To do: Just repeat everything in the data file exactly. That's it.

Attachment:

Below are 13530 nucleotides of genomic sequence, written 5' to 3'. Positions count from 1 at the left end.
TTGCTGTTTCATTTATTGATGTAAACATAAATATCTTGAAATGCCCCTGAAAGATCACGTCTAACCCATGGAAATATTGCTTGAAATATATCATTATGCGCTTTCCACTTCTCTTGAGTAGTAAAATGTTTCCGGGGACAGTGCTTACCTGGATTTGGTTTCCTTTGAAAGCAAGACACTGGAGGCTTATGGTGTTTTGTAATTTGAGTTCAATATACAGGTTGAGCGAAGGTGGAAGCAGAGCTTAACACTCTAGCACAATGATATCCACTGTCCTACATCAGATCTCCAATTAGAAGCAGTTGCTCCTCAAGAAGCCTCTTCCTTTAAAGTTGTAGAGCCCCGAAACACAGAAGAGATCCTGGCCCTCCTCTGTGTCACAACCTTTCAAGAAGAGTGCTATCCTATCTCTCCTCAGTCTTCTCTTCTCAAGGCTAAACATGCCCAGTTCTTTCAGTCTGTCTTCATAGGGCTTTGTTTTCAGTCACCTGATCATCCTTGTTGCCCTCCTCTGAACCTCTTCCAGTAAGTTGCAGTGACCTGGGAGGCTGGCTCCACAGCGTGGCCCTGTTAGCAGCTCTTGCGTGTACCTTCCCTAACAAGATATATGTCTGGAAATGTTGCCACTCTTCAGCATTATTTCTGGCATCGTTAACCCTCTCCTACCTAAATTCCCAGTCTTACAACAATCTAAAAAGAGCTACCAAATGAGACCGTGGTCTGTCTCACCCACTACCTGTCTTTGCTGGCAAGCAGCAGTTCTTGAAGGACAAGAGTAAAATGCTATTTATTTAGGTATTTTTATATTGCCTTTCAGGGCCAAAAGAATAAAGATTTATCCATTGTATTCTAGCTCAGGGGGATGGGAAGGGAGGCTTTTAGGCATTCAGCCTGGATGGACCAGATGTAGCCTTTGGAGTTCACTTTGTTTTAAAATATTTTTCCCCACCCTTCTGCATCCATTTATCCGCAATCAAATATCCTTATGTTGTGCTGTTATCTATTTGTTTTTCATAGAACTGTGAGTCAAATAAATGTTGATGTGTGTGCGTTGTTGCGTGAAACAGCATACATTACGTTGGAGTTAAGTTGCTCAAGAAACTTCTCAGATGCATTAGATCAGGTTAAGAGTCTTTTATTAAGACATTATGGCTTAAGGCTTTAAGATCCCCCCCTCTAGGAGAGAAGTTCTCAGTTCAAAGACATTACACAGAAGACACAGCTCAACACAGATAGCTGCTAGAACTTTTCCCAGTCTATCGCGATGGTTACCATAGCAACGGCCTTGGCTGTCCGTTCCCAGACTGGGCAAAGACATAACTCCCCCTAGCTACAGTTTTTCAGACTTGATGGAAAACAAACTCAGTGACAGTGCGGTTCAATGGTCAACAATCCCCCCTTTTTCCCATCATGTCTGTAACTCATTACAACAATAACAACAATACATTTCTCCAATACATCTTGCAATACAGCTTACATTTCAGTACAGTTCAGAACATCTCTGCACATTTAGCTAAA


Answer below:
Below are 13530 nucleotides of genomic sequence, written 5' to 3'. Positions count from 1 at the left end.
TTGCTGTTTCATTTATTGATGTAAACATAAATATCTTGAAATGCCCCTGAAAGATCACGTCTAACCCATGGAAATATTGCTTGAAATATATCATTATGCGCTTTCCACTTCTCTTGAGTAGTAAAATGTTTCCGGGGACAGTGCTTACCTGGATTTGGTTTCCTTTGAAAGCAAGACACTGGAGGCTTATGGTGTTTTGTAATTTGAGTTCAATATACAGGTTGAGCGAAGGTGGAAGCAGAGCTTAACACTCTAGCACAATGATATCCACTGTCCTACATCAGATCTCCAATTAGAAGCAGTTGCTCCTCAAGAAGCCTCTTCCTTTAAAGTTGTAGAGCCCCGAAACACAGAAGAGATCCTGGCCCTCCTCTGTGTCACAACCTTTCAAGAAGAGTGCTATCCTATCTCTCCTCAGTCTTCTCTTCTCAAGGCTAAACATGCCCAGTTCTTTCAGTCTGTCTTCATAGGGCTTTGTTTTCAGTCACCTGATCATCCTTGTTGCCCTCCTCTGAACCTCTTCCAGTAAGTTGCAGTGACCTGGGAGGCTGGCTCCACAGCGTGGCCCTGTTAGCAGCTCTTGCGTGTACCTTCCCTAACAAGATATATGTCTGGAAATGTTGCCACTCTTCAGCATTATTTCTGGCATCGTTAACCCTCTCCTACCTAAATTCCCAGTCTTACAACAATCTAAAAAGAGCTACCAAATGAGACCGTGGTCTGTCTCACCCACTACCTGTCTTTGCTGGCAAGCAGCAGTTCTTGAAGGACAAGAGTAAAATGCTATTTATTTAGGTATTTTTATATTGCCTTTCAGGGCCAAAAGAATAAAGATTTATCCATTGTATTCTAGCTCAGGGGGATGGGAAGGGAGGCTTTTAGGCATTCAGCCTGGATGGACCAGATGTAGCCTTTGGAGTTCACTTTGTTTTAAAATATTTTTCCCCACCCTTCTGCATCCATTTATCCGCAATCAAATATCCTTATGTTGTGCTGTTATCTATTTGTTTTTCATAGAACTGTGAGTCAAATAAATGTTGATGTGTGTGCGTTGTTGCGTGAAACAGCATACATTACGTTGGAGTTAAGTTGCTCAAGAAACTTCTCAGATGCATTAGATCAGGTTAAGAGTCTTTTATTAAGACATTATGGCTTAAGGCTTTAAGATCCCCCCCTCTAGGAGAGAAGTTCTCAGTTCAAAGACATTACACAGAAGACACAGCTCAACACAGATAGCTGCTAGAACTTTTCCCAGTCTATCGCGATGGTTACCATAGCAACGGCCTTGGCTGTCCGTTCCCAGACTGGGCAAAGACATAACTCCCCCTAGCTACAGTTTTTCAGACTTGATGGAAAACAAACTCAGTGACAGTGCGGTTCAATGGTCAACAATCCCCCCTTTTTCCCATCATGTCTGTAACTCATTACAACAATAACAACAATACATTTCTCCAATACATCTTGCAATACAGCTTACATTTCAGTACAGTTCAGAACATCTCTGCACATTTAGCTAAA